But first this:
Yes, the song birds are now nesting. I found this small ground nest only because the inhabitant fluttered away as I walked past the nest which was located right beside the trail, perfectly hidden under a branch of a low-bush blueberry; I really had to look to find it. They look like Robin eggs, but I think more likely this is a nest of either a hermit thrush or a veery. I frequently hear the thrush in this vicinity so the odds suggest that's what it is. Maybe I'll learn more as time goes on.
I didn't see the goslings this week, but Mrs. Mallard did come by with her ten chicks in tow.
|The waterfowl nest long before the songbirds.|
Before I get to the sounds of the week I really must mention the sights because the spring wildflower season is peaking now. My personal favorite, the painted trillium, has been blooming for over a week but can still be found throughout the Lakes Region.
Just popping out this week is a flower everyone loves to see, the pink lady's slipper. The photo of this beautiful patch was sent to me by Marge Thorpe.
|Pink Lady's Slipper, photo by Marge Thorpe.|
A smaller, more delicate flower now blooming isn't quite as prominent, but it's worth taking the effort to look at the fine detail in its delicate star-like bloom.
The blossoms on the hobblebush are gone now - leaving behind tiny specks that will grow into fruit this summer - but here's one picture from their peak of beauty.
I've been watching this particular plant as it evolves and will continue to watch as its fruit grows, turns red, and eventually black when fully ripe.
Now to the sounds. All the animals are loving this warm weather as much as we are and they're singing their praises out loud and clear. The combination of birds, frogs and toads blend together to create symphonic entertainment each morning and evening. Add the occasional crash of a beaver tail into the water for some percussion and it's a full Wagner opera.
Having such a long stretch of warm weather this early in the year means sleeping with the windows open when so many animals are still at a high level of spring activity. Some of the sounds to be woken up by include turkeys gobbling, owls hooting, tree frogs trilling, large animals crashing through the woods (bears?) and of course, the beaver alert. I remember sitting in the Marion's cabin 35 years ago when were considering purchasing our land on Lake Wicwas and Mrs. Marion warned us that it was a very noisy neighborhood. Confused, we asked her what she meant, and she said "The birds! They wake you every morning!" That has always stuck with me, especially considering the Marions lived in downtown Boston!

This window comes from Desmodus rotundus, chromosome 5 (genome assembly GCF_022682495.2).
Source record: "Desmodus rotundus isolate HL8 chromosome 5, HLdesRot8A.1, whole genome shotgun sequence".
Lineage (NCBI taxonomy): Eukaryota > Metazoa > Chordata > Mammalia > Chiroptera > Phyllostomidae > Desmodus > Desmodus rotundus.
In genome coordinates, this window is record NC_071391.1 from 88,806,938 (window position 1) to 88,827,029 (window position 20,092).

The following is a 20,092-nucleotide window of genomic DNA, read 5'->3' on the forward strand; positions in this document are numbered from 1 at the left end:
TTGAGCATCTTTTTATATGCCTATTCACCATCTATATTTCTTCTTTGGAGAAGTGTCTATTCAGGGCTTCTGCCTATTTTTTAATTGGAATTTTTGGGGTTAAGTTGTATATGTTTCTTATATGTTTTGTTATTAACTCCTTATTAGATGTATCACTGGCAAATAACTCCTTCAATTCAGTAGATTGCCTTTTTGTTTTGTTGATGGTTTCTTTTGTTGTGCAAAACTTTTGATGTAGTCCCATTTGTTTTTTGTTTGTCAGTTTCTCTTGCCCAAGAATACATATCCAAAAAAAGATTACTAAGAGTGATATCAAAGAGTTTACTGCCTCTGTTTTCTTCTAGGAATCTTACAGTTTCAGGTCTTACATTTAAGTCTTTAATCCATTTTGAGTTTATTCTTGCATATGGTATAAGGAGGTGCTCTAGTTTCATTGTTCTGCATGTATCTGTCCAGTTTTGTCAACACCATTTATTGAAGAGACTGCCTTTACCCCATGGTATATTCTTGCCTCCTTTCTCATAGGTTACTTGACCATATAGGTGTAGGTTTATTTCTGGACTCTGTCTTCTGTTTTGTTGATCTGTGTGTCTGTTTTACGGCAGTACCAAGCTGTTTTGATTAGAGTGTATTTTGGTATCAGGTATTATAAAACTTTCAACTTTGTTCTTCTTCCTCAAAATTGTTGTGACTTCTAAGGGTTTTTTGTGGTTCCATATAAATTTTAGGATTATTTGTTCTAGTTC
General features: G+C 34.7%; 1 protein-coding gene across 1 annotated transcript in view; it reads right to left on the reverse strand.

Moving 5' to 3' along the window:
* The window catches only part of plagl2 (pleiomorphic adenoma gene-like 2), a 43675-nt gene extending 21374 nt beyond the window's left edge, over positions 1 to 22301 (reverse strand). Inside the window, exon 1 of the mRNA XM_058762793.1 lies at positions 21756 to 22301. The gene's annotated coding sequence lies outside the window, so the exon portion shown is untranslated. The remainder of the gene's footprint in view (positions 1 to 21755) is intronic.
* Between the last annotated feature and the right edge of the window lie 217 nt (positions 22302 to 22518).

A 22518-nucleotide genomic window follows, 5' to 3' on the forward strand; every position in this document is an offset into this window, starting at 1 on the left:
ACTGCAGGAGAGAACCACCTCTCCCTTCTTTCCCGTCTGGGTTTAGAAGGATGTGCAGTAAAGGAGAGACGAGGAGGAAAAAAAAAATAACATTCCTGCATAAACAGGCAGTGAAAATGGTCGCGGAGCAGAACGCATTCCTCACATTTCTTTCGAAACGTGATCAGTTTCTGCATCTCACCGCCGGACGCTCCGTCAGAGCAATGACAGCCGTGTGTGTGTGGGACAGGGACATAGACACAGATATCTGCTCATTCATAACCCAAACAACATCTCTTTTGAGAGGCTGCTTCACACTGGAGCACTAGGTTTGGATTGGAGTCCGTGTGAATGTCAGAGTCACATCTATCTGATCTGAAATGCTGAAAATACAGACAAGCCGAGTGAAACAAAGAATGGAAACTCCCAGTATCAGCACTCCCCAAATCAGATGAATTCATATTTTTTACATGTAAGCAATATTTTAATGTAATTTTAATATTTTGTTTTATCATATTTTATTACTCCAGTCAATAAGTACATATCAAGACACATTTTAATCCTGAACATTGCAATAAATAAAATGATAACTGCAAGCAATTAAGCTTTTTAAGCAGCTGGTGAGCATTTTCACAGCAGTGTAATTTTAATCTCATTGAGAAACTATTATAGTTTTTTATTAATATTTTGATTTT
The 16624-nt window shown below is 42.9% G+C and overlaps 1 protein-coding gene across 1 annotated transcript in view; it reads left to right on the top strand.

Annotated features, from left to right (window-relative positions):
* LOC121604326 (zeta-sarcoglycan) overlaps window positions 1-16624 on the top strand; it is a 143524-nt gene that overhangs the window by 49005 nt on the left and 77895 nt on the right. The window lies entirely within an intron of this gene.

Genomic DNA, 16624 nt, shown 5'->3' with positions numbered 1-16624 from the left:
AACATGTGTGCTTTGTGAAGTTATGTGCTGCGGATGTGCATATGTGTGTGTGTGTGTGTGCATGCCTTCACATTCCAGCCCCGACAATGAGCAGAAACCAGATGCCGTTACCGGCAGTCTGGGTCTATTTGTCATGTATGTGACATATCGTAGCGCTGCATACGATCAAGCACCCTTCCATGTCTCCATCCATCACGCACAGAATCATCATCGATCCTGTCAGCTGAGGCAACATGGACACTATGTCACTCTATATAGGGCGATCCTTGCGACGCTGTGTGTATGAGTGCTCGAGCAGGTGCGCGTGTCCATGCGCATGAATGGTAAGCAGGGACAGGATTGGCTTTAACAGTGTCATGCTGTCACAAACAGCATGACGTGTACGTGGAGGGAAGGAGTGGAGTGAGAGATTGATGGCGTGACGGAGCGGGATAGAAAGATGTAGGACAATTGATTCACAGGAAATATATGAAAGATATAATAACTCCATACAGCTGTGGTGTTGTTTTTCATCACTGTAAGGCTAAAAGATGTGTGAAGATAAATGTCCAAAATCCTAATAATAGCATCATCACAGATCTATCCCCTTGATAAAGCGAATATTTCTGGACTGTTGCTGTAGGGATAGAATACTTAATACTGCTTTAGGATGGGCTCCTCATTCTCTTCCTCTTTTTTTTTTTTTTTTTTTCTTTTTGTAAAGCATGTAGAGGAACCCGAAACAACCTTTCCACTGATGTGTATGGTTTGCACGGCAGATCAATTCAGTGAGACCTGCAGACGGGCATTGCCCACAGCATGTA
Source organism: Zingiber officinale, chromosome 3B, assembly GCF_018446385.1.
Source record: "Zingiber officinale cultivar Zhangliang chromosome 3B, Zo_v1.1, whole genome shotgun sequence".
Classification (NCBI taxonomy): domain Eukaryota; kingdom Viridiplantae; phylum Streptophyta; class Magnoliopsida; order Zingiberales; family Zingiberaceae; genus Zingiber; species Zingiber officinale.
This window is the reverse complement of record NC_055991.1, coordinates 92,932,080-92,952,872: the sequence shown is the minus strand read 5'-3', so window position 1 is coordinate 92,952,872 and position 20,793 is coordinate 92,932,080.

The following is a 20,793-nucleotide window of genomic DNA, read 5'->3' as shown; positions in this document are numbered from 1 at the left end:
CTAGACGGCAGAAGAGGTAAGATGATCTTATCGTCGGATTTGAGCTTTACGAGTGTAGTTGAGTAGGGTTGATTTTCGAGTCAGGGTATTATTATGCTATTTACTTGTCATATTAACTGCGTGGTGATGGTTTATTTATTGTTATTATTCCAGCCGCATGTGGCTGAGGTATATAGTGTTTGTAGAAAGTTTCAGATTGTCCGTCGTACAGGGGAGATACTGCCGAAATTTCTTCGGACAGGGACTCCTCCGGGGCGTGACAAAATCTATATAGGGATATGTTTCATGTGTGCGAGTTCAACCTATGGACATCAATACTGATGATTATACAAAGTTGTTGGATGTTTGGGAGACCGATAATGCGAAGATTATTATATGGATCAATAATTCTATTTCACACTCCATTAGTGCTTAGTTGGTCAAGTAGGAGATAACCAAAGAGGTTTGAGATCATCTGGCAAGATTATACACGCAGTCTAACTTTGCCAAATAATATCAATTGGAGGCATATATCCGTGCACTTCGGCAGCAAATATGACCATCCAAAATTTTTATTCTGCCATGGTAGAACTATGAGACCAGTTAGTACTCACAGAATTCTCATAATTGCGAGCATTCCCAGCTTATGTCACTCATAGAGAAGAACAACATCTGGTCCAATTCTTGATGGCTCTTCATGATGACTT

A loud member of nature's orchestra, sitting in the percussion section, is the woodpecker. Though they do chirp now and then in the choir, their drumming is most distinctive and great fun to hear. One morning there were two yellow-bellied sapsuckers out drumming in a round. One would drum first, then the second would answer. I couldn't find the musicians, but I sure heard them.
This behavior is used to define their territory. I learned from UNH biologist Matt Tarr that spring bird singing is primarily to define territory - two male birds of the same species will wake up in the morning and immediately start singing to say "I'm still here". As long as each bird stays on its side of the agreed-to dividing line everything is fine. But cross that line, and trouble ensues. Since woodpeckers don't have a song to sing - only their short calls - they find a resonant object on which to drum to make their presence known, usually a dead tree or branch, and the louder and greater its resonance, the larger a territory the sound can cover.
Regarding sights under water, the crystal clear lake water is about to change.
|Pollen covers the surface of Lake Wicwas|
All that pollen in the air has now found its way to the ground. Add to that the multitude of microscopic life that will start to grow in the lakes, as well as some churning up by animals and humans, and the visibility will be much reduced from its early spring clarity. But all the trees aren't quite done: the white pine is just starting to release its dose. Pines produce the thick green pollen that is so visible on surfaces, but thankfully, due to the large size of the pollen particles it isn't an allergy nuisance for most people.
With all the pollen out of the atmosphere there were some spectacular summer days on the lakes this week.
Now that's something to sing about!